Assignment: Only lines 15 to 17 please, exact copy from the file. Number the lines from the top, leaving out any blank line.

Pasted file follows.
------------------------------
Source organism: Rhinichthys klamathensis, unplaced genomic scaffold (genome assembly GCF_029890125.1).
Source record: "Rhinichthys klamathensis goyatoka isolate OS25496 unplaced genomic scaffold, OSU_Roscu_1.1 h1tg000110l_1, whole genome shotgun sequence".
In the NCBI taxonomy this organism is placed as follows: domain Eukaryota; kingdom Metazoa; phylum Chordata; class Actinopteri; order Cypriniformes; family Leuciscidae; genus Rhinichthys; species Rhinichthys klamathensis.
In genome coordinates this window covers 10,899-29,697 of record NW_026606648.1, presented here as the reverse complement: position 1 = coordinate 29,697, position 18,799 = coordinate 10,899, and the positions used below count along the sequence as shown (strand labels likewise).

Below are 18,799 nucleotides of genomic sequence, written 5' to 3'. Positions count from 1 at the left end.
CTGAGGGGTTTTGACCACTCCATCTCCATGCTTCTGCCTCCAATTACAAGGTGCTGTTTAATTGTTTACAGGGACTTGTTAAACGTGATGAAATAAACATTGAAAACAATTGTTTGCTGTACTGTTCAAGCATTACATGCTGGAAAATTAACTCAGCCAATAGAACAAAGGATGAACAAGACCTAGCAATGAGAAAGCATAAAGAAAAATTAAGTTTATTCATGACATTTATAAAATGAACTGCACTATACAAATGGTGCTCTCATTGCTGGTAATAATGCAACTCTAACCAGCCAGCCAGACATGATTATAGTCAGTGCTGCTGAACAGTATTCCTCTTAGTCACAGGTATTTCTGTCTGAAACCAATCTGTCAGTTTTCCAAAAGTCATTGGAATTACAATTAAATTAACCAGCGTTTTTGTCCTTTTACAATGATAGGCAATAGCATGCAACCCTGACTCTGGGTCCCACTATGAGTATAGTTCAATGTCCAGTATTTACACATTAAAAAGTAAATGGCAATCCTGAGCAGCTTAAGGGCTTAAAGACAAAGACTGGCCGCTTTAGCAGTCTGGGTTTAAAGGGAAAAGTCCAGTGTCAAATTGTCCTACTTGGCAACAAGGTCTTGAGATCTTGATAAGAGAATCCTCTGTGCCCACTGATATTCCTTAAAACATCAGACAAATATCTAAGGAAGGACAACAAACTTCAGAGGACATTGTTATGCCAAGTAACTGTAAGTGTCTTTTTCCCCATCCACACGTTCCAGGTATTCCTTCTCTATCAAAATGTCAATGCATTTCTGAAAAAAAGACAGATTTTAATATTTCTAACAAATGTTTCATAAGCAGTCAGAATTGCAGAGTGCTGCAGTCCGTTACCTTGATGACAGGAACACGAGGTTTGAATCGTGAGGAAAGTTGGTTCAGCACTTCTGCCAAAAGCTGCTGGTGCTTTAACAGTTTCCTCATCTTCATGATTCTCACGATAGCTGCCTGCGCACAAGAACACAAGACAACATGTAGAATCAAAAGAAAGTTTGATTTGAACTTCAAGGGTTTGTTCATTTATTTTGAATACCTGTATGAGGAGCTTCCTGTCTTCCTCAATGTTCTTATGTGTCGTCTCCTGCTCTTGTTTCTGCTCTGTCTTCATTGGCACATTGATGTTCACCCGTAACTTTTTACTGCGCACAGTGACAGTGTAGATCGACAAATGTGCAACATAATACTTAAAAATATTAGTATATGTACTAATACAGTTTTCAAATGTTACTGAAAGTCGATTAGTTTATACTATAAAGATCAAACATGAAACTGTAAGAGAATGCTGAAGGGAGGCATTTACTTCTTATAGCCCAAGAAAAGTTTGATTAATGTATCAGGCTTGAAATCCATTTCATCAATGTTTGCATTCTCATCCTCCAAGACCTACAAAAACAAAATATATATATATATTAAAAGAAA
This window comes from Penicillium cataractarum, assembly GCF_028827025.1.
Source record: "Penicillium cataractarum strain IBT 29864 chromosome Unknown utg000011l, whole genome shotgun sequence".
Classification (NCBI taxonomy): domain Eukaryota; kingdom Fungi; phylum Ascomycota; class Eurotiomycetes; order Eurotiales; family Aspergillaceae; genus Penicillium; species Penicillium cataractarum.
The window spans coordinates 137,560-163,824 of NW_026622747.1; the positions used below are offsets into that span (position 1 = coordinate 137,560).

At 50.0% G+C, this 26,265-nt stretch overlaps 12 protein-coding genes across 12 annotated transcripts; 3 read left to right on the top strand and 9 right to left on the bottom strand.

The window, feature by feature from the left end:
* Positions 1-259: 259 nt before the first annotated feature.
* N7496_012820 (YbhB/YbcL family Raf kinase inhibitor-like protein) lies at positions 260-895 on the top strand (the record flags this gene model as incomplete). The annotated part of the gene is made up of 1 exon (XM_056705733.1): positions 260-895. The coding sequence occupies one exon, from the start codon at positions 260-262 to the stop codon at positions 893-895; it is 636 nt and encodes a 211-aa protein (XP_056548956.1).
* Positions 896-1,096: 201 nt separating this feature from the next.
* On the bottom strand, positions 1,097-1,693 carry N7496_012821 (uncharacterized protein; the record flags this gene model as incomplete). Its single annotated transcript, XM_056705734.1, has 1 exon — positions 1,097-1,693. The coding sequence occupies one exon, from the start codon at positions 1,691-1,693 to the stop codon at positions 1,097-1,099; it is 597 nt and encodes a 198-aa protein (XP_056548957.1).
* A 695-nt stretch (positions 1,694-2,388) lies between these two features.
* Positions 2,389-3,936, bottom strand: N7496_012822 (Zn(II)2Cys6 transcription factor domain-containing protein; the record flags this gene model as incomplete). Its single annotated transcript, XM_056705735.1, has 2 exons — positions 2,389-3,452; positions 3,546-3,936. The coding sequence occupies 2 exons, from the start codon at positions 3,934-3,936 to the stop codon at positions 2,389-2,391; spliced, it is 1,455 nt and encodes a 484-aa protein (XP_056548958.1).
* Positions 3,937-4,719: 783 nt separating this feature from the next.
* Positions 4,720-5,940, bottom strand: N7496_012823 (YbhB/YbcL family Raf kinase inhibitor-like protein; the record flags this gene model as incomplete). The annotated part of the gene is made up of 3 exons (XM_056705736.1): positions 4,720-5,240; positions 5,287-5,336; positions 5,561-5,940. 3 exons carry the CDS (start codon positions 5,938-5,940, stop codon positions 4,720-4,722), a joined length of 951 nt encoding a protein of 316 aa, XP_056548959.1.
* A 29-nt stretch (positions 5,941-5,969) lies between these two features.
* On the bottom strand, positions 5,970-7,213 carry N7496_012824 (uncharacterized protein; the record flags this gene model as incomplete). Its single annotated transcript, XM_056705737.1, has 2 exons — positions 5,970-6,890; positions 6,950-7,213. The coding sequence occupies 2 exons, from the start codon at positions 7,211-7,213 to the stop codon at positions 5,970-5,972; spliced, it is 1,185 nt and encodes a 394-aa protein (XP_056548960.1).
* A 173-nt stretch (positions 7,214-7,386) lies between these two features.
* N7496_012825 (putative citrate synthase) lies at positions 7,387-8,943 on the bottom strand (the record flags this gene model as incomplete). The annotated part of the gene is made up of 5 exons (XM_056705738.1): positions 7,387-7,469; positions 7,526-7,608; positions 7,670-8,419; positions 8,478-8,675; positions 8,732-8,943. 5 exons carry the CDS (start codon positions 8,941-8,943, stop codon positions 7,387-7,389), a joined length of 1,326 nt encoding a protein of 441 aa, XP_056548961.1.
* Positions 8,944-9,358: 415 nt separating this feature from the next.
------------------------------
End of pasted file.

* Positions 896-1,096: 201 nt separating this feature from the next.
* On the bottom strand, positions 1,097-1,693 carry N7496_012821 (uncharacterized protein; the record flags this gene model as incomplete). Its single annotated transcript, XM_056705734.1, has 1 exon — positions 1,097-1,693. The coding sequence occupies one exon, from the start codon at positions 1,691-1,693 to the stop codon at positions 1,097-1,099; it is 597 nt and encodes a 198-aa protein (XP_056548957.1).
* A 695-nt stretch (positions 1,694-2,388) lies between these two features.